Hastings International and Comparative Law Review


Claire Hervey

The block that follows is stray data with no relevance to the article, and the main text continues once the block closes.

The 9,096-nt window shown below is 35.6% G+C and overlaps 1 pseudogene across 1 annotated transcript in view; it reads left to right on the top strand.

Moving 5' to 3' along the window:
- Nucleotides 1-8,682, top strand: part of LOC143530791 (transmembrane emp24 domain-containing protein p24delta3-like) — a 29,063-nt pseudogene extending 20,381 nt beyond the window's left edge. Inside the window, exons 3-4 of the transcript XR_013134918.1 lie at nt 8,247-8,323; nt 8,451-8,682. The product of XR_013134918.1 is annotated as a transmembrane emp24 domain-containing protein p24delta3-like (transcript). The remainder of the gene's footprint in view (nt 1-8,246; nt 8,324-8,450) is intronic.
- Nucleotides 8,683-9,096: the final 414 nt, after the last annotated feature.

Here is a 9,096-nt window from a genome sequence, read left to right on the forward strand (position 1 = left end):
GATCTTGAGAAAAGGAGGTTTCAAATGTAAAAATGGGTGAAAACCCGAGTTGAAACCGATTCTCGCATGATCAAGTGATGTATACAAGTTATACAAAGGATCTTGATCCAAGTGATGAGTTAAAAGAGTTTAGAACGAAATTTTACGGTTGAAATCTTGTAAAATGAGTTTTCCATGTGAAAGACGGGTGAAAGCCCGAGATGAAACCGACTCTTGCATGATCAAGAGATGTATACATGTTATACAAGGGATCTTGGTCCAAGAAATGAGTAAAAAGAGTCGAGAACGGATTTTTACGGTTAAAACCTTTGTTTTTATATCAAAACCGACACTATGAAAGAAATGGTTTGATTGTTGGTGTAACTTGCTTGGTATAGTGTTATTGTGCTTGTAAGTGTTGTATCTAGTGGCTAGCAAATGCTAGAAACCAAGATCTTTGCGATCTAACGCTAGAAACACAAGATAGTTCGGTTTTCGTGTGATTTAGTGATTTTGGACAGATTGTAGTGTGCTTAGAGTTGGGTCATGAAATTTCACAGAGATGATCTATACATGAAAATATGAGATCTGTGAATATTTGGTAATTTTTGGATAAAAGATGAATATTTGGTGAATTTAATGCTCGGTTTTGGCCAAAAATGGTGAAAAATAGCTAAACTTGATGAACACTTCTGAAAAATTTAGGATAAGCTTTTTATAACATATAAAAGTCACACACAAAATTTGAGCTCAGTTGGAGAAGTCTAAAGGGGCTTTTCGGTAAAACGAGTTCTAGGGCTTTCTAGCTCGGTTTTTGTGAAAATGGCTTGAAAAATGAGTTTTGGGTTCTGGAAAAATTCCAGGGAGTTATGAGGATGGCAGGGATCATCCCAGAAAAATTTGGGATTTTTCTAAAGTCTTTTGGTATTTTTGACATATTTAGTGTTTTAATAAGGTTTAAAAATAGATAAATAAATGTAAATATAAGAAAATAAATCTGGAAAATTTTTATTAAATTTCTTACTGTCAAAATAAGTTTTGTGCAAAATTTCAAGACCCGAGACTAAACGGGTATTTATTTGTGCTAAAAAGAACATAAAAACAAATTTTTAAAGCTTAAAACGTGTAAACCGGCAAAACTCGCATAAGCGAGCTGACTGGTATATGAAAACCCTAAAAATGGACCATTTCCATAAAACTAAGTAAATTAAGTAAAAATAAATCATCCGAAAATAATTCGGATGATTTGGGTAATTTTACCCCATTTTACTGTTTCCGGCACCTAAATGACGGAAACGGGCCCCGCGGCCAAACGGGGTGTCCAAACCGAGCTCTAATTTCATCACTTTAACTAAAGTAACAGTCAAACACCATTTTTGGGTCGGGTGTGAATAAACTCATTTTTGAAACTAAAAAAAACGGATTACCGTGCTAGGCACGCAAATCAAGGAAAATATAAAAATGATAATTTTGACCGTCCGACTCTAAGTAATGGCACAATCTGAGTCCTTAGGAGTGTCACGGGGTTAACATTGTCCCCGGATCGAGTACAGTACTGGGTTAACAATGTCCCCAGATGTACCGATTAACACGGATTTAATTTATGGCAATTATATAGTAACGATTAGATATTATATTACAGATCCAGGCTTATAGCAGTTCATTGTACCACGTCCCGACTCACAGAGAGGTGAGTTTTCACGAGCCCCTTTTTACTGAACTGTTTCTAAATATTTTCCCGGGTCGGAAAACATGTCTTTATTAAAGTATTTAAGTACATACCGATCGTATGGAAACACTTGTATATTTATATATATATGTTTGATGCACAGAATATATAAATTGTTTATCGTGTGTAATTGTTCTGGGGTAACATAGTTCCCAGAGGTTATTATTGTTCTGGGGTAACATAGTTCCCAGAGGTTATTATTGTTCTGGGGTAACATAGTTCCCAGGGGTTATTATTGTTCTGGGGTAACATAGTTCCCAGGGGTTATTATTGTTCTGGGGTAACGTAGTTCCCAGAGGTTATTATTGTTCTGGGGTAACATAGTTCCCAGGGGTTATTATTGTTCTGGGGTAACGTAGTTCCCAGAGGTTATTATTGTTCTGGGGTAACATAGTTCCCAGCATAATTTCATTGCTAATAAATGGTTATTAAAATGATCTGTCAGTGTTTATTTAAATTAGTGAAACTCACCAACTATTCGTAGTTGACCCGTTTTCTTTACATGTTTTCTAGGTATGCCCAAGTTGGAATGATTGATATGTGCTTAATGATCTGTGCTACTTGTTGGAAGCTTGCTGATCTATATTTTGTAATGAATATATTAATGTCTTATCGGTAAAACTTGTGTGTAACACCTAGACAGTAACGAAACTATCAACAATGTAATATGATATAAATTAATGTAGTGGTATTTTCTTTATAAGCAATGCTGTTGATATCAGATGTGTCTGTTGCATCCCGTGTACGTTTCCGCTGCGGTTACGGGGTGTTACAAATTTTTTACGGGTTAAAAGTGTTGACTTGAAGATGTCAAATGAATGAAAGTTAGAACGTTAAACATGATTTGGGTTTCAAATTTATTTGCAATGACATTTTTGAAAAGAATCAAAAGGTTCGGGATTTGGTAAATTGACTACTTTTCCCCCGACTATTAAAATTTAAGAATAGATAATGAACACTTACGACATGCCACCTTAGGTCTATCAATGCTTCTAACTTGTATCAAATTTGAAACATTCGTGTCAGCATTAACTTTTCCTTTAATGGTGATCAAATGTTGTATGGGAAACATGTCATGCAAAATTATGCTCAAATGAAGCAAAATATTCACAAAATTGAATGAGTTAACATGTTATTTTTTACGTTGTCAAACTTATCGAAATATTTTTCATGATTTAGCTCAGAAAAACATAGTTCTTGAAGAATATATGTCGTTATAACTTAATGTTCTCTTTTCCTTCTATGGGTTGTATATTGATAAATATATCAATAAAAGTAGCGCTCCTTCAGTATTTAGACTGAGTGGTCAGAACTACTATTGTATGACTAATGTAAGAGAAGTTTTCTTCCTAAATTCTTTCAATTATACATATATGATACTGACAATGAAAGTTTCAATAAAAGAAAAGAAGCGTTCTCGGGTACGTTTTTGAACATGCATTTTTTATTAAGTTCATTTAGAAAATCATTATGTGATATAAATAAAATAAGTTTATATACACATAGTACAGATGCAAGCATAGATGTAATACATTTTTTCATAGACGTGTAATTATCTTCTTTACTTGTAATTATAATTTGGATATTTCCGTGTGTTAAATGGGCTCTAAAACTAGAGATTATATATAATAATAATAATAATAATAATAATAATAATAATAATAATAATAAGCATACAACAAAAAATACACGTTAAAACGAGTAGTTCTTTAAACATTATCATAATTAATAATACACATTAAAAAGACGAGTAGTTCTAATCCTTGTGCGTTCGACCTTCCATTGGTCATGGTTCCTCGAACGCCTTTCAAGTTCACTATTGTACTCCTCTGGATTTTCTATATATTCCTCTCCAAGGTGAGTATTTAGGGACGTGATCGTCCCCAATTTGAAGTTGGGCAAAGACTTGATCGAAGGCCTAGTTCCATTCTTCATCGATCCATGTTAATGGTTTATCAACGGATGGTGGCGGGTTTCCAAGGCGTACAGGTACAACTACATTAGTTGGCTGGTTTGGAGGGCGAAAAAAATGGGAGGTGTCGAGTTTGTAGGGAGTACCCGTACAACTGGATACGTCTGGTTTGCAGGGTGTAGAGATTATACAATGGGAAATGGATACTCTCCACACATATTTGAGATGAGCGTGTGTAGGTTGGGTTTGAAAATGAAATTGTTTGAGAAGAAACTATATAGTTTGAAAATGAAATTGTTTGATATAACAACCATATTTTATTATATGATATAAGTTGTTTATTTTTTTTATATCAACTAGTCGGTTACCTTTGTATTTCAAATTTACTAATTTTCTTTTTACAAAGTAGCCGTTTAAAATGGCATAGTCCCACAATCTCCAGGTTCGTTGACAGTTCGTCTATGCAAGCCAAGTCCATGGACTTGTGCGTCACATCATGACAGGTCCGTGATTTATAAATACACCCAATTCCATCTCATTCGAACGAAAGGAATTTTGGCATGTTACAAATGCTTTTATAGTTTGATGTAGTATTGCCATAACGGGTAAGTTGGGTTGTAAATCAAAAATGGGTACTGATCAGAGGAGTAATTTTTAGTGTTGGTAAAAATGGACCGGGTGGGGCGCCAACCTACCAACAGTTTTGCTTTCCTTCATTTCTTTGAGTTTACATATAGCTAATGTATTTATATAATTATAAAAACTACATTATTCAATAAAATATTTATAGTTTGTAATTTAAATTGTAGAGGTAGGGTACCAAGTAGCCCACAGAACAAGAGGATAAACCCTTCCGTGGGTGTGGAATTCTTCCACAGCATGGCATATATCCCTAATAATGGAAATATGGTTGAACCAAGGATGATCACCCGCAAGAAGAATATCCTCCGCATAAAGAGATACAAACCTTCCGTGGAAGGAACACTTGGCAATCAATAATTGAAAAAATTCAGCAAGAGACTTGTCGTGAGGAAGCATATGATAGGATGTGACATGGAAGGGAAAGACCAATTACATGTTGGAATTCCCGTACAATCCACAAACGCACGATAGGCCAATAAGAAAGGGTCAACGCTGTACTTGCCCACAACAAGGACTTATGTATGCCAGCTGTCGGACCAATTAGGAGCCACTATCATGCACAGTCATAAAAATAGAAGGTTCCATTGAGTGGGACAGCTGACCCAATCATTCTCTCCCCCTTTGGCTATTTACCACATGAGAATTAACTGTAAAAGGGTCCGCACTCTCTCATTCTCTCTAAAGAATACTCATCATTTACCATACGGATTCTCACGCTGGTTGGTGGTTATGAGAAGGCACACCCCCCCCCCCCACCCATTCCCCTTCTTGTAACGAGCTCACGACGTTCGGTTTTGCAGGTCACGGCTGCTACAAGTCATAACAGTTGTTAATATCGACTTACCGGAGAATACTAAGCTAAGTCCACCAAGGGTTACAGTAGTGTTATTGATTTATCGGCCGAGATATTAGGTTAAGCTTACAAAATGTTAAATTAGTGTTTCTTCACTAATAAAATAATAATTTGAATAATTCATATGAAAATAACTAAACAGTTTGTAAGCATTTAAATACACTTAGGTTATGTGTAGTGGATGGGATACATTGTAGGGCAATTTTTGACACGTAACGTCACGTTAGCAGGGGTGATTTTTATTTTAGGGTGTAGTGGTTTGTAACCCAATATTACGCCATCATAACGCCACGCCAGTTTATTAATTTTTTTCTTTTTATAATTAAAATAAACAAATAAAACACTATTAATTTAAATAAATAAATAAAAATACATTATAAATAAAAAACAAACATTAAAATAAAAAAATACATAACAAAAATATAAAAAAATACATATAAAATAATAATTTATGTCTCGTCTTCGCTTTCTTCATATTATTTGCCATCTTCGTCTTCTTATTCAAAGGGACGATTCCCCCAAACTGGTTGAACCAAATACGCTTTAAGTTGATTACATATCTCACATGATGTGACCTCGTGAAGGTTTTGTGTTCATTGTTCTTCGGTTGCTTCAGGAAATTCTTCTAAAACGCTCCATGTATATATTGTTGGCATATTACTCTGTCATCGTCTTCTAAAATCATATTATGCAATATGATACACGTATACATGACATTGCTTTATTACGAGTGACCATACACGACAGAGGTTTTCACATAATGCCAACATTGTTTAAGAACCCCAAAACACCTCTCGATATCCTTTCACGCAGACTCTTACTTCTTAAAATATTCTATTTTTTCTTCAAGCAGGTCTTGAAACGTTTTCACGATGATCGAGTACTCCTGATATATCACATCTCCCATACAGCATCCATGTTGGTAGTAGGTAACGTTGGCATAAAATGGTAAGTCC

The Byrd Amendment has been controversial in both domestic U.S. politics and in international trade law since its enactment. In the international sphere, the controversy surrounds its validity under the WTO, the world's strongest supranational legal regime. In the largest joint dispute resolution action in the history of the WTO, thirty countries challenged the Byrd Amendment as a violation of the ban on governmental subsidies, and won. The U.S. Congress failed to comply with this ruling by its implementation deadline (December 27, 2003) as well as with several other decisions of the WTO, deepening the rift between America and its largest trading partners, and threatening the U.S. economy by creating the specter of authorized economic retaliation in the billions of dollars. America's non-compliance with WTO decisions, based on domestic political considerations, threatens the international trading system and the legitimacy of its crowning achievement-the Dispute Settlement Understanding. Creative use of authorized sanctions, however, will allow aggrieved trading partners to beat the U.S. at their own political game.